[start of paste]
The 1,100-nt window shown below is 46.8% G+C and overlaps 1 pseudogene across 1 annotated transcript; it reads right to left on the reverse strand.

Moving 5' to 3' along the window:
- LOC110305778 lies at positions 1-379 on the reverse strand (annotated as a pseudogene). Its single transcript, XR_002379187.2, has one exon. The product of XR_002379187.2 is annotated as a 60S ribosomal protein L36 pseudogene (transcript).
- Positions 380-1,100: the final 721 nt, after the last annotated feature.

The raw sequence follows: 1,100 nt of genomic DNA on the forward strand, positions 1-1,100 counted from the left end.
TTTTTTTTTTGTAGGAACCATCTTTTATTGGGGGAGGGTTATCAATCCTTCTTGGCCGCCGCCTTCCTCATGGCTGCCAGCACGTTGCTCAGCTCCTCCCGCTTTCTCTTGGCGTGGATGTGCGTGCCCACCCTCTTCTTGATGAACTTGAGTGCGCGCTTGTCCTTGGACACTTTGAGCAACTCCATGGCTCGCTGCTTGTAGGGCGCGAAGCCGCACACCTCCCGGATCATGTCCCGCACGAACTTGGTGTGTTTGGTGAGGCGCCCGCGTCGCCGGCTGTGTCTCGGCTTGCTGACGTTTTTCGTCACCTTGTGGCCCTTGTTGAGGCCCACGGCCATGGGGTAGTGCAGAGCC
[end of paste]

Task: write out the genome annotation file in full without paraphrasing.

The 1,100-nt window shown below is 46.8% G+C and overlaps 1 pseudogene across 1 annotated transcript; it reads right to left on the reverse strand.

Moving 5' to 3' along the window:
- LOC110305778 lies at positions 1-379 on the reverse strand (annotated as a pseudogene). Its single transcript, XR_002379187.2, has one exon. The product of XR_002379187.2 is annotated as a 60S ribosomal protein L36 pseudogene (transcript).
- Positions 380-1,100: the final 721 nt, after the last annotated feature.

The raw sequence follows: 1,100 nt of genomic DNA on the forward strand, positions 1-1,100 counted from the left end.
TTTTTTTTTTGTAGGAACCATCTTTTATTGGGGGAGGGTTATCAATCCTTCTTGGCCGCCGCCTTCCTCATGGCTGCCAGCACGTTGCTCAGCTCCTCCCGCTTTCTCTTGGCGTGGATGTGCGTGCCCACCCTCTTCTTGATGAACTTGAGTGCGCGCTTGTCCTTGGACACTTTGAGCAACTCCATGGCTCGCTGCTTGTAGGGCGCGAAGCCGCACACCTCCCGGATCATGTCCCGCACGAACTTGGTGTGTTTGGTGAGGCGCCCGCGTCGCCGGCTGTGTCTCGGCTTGCTGACGTTTTTCGTCACCTTGTGGCCCTTGTTGAGGCCCACGGCCATGGGGTAGTGCAGAGCC